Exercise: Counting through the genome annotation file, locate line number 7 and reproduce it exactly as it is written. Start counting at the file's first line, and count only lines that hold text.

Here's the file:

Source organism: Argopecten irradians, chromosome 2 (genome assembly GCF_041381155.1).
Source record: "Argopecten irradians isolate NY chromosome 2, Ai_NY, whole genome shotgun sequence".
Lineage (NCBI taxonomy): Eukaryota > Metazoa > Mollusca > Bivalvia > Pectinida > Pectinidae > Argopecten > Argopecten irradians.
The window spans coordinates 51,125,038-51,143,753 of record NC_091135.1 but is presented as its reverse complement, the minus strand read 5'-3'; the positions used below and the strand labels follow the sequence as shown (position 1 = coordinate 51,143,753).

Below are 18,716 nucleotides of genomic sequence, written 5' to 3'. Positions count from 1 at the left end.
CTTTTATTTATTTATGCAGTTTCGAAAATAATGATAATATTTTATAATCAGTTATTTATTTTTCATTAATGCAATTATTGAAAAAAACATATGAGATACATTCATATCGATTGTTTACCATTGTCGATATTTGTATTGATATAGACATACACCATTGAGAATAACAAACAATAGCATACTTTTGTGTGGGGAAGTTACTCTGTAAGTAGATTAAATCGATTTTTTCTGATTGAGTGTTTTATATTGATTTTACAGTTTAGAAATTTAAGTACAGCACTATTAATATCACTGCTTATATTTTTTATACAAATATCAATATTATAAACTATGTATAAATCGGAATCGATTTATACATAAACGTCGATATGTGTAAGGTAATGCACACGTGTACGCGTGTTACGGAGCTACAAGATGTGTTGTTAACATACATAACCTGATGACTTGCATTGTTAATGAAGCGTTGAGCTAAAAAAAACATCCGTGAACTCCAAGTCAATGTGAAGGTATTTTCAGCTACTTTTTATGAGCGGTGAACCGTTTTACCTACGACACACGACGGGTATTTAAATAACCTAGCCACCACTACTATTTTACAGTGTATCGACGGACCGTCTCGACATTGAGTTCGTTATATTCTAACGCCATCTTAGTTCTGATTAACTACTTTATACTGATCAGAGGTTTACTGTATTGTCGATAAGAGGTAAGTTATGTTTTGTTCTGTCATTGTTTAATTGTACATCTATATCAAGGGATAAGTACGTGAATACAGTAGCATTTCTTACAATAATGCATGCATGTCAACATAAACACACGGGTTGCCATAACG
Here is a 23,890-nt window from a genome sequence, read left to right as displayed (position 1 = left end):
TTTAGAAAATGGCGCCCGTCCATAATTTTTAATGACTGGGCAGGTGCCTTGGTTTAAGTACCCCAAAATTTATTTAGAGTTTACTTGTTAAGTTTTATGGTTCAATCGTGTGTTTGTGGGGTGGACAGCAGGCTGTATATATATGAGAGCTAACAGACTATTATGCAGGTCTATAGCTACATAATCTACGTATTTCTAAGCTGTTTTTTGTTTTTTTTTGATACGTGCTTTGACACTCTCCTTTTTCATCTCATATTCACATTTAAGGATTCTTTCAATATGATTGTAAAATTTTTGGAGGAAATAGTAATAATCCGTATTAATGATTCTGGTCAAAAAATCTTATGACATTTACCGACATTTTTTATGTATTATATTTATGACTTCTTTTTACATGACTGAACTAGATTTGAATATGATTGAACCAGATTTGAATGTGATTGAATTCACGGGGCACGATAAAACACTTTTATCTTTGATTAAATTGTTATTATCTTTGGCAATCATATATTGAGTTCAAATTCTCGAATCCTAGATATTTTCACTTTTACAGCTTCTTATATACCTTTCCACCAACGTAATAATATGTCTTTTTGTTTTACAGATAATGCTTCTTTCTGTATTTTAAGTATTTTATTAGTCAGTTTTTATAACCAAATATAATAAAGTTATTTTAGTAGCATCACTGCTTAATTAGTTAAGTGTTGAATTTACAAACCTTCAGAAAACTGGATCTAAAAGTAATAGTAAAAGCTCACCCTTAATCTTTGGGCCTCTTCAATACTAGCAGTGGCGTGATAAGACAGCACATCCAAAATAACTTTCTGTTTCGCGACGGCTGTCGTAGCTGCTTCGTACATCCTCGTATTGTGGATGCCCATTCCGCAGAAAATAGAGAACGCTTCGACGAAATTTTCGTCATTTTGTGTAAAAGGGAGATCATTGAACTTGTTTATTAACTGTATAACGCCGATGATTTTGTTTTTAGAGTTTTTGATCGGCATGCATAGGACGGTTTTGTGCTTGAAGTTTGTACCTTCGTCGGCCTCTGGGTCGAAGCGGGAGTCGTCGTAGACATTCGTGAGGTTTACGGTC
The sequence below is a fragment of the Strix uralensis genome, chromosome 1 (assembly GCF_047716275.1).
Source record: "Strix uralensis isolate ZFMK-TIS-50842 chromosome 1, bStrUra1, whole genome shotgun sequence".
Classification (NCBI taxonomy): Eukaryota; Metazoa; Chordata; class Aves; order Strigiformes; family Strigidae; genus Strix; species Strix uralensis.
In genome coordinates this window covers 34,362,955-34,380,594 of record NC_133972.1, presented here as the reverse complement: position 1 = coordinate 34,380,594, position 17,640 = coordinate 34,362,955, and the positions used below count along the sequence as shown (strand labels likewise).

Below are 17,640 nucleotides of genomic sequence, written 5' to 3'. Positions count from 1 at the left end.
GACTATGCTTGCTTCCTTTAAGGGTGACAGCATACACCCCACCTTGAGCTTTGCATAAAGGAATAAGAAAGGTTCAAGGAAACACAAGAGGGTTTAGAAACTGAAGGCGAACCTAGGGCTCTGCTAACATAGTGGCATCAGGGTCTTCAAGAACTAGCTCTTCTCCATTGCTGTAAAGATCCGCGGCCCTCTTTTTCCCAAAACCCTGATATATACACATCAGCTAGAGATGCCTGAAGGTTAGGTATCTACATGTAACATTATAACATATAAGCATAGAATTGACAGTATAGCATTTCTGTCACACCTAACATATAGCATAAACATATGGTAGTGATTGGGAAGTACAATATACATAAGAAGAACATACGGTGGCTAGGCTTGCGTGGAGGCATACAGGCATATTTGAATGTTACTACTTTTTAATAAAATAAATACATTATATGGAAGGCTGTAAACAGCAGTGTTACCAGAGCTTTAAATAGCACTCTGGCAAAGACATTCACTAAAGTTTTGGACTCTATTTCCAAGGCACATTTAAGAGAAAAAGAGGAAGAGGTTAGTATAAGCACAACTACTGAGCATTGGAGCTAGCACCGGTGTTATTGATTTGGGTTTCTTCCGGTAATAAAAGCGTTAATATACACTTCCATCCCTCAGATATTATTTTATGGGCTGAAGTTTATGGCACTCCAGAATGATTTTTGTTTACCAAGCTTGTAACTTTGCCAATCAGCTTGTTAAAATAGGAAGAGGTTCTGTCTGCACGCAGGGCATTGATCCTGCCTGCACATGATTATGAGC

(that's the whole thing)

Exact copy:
Here is a 23,890-nt window from a genome sequence, read left to right as displayed (position 1 = left end):